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Researchers Harness E. Coli To Produce Propane

samzenpus posted about a month and a half ago | from the fill-the-tank dept.

Biotech 82

Rambo Tribble writes A team of British and Finnish scientists have used the common bacteria Escherichia coli to produce the environmentally-friendly fuel propane. By introducing enzymes to modify the bacteria's process for producing cell membranes, they were able directly produce fuel-grade propane. While commercial application is some years off, the process is being hailed as a cheap, sustainable alternative to deriving the gas from fossil fuel production. As researcher Patrik Jones is quoted as saying, "Fossil fuels are a finite resource and...we are going to have to come up with new ways to meet increasing energy demands."

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What about propane accessories? (2, Funny)

Anonymous Coward | about a month and a half ago | (#47824001)

Hank Hill wants to know, because he sells propane and propane accessories.

Re:What about propane accessories? (0)

Anonymous Coward | about a month and a half ago | (#47824043)

Strickland Propane. Taste the meat not the heat.

Re:What about propane accessories? (1)

Joe_Dragon (2206452) | about a month and a half ago | (#47824175)

We now pay you to take in tainted meat at Strickland Propane.

Also we are now selling propane powered car kits.

Re:What about propane accessories? (1)

LWATCDR (28044) | about a month and a half ago | (#47824235)

I tell you what. This is without a doubt a comment that should be modded up.
It is good to see Strickland expanding its line of propane accessories.

Re:What about propane accessories? (0)

Anonymous Coward | about a month and a half ago | (#47834913)

MOD PARENT UP!!!

came in for the Hank! Left satisfied reading it in his voice.

hubris (0)

Anonymous Coward | about a month and a half ago | (#47824013)

"We chose propane because it can be separated from the natural process with minimal energy and it will be compatible with the existing infrastructure for easy use"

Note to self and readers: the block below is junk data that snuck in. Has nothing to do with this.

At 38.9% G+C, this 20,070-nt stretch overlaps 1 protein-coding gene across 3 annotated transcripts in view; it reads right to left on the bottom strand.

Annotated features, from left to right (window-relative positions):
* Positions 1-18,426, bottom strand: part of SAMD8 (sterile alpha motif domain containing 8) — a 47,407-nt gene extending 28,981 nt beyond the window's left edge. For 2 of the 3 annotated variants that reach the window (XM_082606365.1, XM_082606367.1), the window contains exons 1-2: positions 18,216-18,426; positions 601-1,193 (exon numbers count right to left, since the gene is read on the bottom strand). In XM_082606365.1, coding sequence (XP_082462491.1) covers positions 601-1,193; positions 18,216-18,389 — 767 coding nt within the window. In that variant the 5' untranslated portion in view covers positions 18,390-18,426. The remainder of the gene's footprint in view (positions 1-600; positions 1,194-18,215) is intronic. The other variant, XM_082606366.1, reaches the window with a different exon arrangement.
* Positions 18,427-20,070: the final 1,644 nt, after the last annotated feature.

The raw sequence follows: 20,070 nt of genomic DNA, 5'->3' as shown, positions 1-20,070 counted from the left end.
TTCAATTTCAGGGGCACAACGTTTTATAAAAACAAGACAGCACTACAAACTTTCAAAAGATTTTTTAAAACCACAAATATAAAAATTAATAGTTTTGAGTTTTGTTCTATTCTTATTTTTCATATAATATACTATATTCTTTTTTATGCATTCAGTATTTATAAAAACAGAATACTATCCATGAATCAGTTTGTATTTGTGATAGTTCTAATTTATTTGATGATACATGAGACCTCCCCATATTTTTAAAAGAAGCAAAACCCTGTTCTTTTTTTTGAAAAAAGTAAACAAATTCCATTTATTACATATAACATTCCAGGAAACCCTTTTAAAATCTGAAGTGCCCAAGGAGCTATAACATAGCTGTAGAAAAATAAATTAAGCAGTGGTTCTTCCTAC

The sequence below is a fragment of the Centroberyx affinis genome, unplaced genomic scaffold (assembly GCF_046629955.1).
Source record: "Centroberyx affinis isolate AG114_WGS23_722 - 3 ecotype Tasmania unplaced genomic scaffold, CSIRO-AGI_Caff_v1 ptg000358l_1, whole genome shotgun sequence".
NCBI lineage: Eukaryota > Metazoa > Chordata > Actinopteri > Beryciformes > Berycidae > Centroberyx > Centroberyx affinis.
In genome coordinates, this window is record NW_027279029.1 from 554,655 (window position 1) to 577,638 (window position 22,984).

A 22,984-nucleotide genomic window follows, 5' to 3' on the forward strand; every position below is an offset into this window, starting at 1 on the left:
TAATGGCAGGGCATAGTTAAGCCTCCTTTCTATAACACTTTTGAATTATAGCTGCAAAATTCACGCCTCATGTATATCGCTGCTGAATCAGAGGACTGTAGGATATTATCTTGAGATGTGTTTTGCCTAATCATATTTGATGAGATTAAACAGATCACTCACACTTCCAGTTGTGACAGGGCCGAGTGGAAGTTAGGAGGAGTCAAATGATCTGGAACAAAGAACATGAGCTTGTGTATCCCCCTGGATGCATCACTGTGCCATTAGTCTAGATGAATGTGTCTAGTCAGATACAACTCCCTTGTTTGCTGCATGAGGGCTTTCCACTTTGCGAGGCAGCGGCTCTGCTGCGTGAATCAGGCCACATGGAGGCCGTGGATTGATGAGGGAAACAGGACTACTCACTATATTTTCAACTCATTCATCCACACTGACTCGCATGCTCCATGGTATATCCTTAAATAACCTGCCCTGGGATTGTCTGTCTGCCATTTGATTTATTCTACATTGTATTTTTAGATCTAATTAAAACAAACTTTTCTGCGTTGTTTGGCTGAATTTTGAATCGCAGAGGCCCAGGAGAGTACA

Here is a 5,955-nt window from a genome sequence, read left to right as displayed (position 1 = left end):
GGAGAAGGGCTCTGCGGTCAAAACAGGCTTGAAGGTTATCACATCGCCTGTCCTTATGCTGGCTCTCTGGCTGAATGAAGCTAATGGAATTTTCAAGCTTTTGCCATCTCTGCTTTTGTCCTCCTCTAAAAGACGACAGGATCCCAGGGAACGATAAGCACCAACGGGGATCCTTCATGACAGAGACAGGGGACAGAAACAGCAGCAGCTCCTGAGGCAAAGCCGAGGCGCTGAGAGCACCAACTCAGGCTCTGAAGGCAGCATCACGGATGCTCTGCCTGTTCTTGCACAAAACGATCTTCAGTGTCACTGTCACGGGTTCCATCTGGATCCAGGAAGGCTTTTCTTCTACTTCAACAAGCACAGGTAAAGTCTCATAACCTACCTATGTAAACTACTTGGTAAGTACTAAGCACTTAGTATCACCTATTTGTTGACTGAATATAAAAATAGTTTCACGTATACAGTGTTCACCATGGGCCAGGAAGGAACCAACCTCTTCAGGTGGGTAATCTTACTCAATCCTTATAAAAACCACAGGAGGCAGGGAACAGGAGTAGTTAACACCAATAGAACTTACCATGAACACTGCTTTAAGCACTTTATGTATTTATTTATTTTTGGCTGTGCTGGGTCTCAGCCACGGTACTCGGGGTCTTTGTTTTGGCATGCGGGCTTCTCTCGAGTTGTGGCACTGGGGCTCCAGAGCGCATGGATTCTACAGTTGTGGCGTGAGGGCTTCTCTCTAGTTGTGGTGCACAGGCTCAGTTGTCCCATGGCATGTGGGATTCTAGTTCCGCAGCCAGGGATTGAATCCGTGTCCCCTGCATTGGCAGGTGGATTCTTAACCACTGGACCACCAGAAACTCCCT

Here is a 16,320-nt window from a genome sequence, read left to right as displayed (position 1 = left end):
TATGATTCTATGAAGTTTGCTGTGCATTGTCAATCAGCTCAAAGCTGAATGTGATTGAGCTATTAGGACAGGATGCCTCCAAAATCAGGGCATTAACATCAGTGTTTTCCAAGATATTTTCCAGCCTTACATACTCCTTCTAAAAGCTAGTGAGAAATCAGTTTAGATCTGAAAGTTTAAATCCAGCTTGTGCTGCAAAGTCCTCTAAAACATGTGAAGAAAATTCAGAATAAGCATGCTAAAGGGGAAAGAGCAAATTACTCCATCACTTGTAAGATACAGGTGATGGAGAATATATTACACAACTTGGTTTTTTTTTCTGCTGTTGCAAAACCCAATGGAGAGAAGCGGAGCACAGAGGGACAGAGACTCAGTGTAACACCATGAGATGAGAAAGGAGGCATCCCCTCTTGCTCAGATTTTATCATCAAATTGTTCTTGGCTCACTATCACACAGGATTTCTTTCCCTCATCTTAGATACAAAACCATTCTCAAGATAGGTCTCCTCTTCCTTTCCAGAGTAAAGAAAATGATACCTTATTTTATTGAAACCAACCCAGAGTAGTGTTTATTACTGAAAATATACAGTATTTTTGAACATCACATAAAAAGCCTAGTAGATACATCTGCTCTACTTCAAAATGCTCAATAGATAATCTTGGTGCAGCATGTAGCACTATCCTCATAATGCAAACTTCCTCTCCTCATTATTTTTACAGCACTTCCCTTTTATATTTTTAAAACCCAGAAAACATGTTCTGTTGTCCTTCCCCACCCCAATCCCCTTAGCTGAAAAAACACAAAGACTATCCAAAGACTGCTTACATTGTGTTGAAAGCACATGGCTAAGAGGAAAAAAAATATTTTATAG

I bet it would be more honest to say that "we researched this thing and found out it generates propane" instead of saying that yeah, we sat down and figured that propane! that's what we need! and then started digging how to make it happen..

Re:hubris (1)

flayzernax (1060680) | about a month and a half ago | (#47824829)

No, they probably realized that propane was an easy target for ecoli and put some work to make it happen. TBH this is more likely to control and patent the process rather than release it ever to the public. Fat chance plebs get their hands on propane conversion kits and any mass production of this stuff gets underway.

Big oil already has massive construction and infrastructure production under way for nat gas from ocean vents.

And ironically there is so much natural gas available that it could be cheaply gathered from the planet for a few hundred years before worrying about renewables.

This application will probably end up having most implementations in space or somewhere where it would be more benificial to reprocess waste into gas.

Re:hubris (0)

Anonymous Coward | about a month and a half ago | (#47828181)

And ironically there is so much natural gas available that it could be cheaply gathered from the planet for a few hundred years before worrying about renewables.

That's disputable. There is a lot of natural gas available today because fracking generates a little very profitable oil for a little while and and good amount of barely profitable natural gas for somewhat longer. This has resulted in a glut of natural gas that has depressed the price to the point where it's not worth drilling if you don't get a decent amount of oil out of it. Horizontal drilling and fracking are much more expensive than the old-fashioned oil and gas drilling in the past, before the easiest-to-get stuff was largely used up, and the production of the typical fracking well drops off precipitously after a few months to a year or two. So, while I have no doubt that natural gas will be available for the foreseeable future, it likely won't remain cheap. (Plus you can easily compress propane, but not methane, making methane less useful for some applications.)

Re:hubris (1)

DriveDog (822962) | about a month and a half ago | (#47836403)

Yes. And if the frackers were required to incorporate the external costs, it would be more expensive still.

I take it you mean LPG liquefaction and liquid storage is cheaper/easier than LNG. CNG is certainly common and useful, just not very compact, even at 3,000 psi. LNG is arguably safer, however, as it's lighter than air, whereas a major LPG leak can leave a lot of gas at ground level. And LNG is cold enough to quench hot bullets if they penetrate the tank. LPG isn't particularly cold until you evaporate some of it.

Dragons (0)

Anonymous Coward | about a month and a half ago | (#47824019)

Now with your very own infection you too can become a dragon.

Re:Dragons (1)

Joe_Dragon (2206452) | about a month and a half ago | (#47824179)

but you need to buy the propane accessories to make the fire come out.

Re:Dragons (1)

Billy the Mountain (225541) | about a month and a half ago | (#47826213)

Yeah, you need that steel tooth and that flint implant on the tip of your tongue plus a little practice.

Re:Dragons (1)

Lodlaiden (2767969) | about a month and a half ago | (#47837085)

I can work with that.

E.Coli (4, Funny)

rmdingler (1955220) | about a month and a half ago | (#47824029)